The Broker 2017-11-29T09:18:36+00:00

The Broker

 

A broker or third-party logistics provider is an entity within the chain of transportation which does not haul loads but instead contracts with motor carriers to make hauls on behalf of shippers. Basically, shippers hire brokers/third-party logistics providers to select and hire motor carriers to transport their goods. If a broker does not exercise reasonable care in the selection and hiring of competent and careful motor carriers to make hauls it may be held liable under the theory of negligent hiring. Whether a broker can be held liable under the theory of negligent hiring of a motor carrier will be dependent upon common law in the state of jurisdiction. Many states have adopted Restatement (Second) of Torts §411 which addresses negligence in the selection of an independent contractor and provides that

“an employer is subject to liability for physical harm to third persons caused by his failure to exercise reasonable care to employ a competent and careful contractor (a) to do work which will involve a risk of physical harm unless it is skillfully and carefully done, or (b) to perform any duty which the employer owes to third persons.”

In Alabama, our courts have indicated that one may be held liable for the negligent hiring of any independent contractor; but, there has been no official adoption of §411 of the Restatement (Second) of Torts. In states which follow §411, a broker may be liable for injuries caused by an incompetent trucking company hired by the broker if (1) injuries were caused by the incompetence of the trucking company and (2) the broker should have known that the trucking company was incompetent prior to hiring it for the haul. See Jones v. C.H. Robinson Worldwide, Inc., 558 F.Supp. 2d. 630 (2008); see also Owens v. Anthony, 2011 WL 6056407. The United States District Court for the Western District of Virginia held in Jones v. C.H. Robinson Worldwide, Inc. that a broker/third-party logistics provider could be subject to liability for the negligent failure to exercise reasonable care in the selection of a competent motor carrier to make a haul.[1] The Court in Jones stated that the exercise of reasonable care for a broker when hiring a trucking company to make a haul includes the utilization of any information which is readily available to the broker relative to the competency of the trucking company to safely transport goods on our highways. So, per the decision in Jones, brokers/third-party logistics providers must take into consideration information which is readily available concerning a trucking company’s competency (i.e. information about the trucking company which can be obtained from a quick search of the Federal Motor Carrier Safety Administration’s “FMCSA’s” website – which has information on all trucking companies) before hiring the trucking company to haul goods.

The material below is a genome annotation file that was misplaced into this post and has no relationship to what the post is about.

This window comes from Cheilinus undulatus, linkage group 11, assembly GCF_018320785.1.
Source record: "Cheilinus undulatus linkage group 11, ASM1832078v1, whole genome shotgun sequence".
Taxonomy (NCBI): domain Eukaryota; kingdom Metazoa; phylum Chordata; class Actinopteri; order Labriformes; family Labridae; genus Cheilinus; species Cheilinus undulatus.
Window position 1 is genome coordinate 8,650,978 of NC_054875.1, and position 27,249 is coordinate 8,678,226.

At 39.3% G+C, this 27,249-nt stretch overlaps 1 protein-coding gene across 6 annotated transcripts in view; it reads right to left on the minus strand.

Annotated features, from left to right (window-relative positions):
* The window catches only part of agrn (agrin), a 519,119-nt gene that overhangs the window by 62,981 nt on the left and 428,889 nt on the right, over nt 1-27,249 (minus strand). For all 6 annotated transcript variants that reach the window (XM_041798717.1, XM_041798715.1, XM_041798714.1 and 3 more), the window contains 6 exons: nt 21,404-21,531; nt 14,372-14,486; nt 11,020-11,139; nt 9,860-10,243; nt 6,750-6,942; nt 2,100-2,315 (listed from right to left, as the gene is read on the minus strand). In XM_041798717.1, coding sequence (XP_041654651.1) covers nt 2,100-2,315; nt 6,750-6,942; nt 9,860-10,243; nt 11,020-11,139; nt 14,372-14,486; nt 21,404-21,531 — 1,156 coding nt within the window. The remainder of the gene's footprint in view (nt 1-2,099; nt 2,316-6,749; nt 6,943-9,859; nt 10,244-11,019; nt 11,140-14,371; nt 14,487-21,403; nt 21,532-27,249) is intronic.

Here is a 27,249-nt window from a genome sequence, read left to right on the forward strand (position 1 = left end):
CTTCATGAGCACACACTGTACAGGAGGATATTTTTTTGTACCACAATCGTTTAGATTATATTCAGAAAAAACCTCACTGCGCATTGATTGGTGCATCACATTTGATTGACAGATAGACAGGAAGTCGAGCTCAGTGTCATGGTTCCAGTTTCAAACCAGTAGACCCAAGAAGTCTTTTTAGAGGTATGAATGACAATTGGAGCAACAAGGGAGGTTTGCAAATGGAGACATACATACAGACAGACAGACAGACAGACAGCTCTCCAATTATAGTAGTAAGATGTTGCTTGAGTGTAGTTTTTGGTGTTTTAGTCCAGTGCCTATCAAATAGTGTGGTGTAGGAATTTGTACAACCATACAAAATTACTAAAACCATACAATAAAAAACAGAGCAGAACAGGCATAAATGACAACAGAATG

Recently, Martin & Helms represented the family of a man who was killed in a wreck caused by a trucking company who had a long history of traffic violations and violations of the FMCSA’s vehicle maintenance and fatigued driving safety regulations. Per the investigating state troopers, the fatal wreck was caused by driver fatigue, combined with vehicle safety maintenance problems including inoperable brakes and bad tires on both the tractor and trailer. The at-fault trucking company was hauling a load on behalf of a broker at the time of the wreck.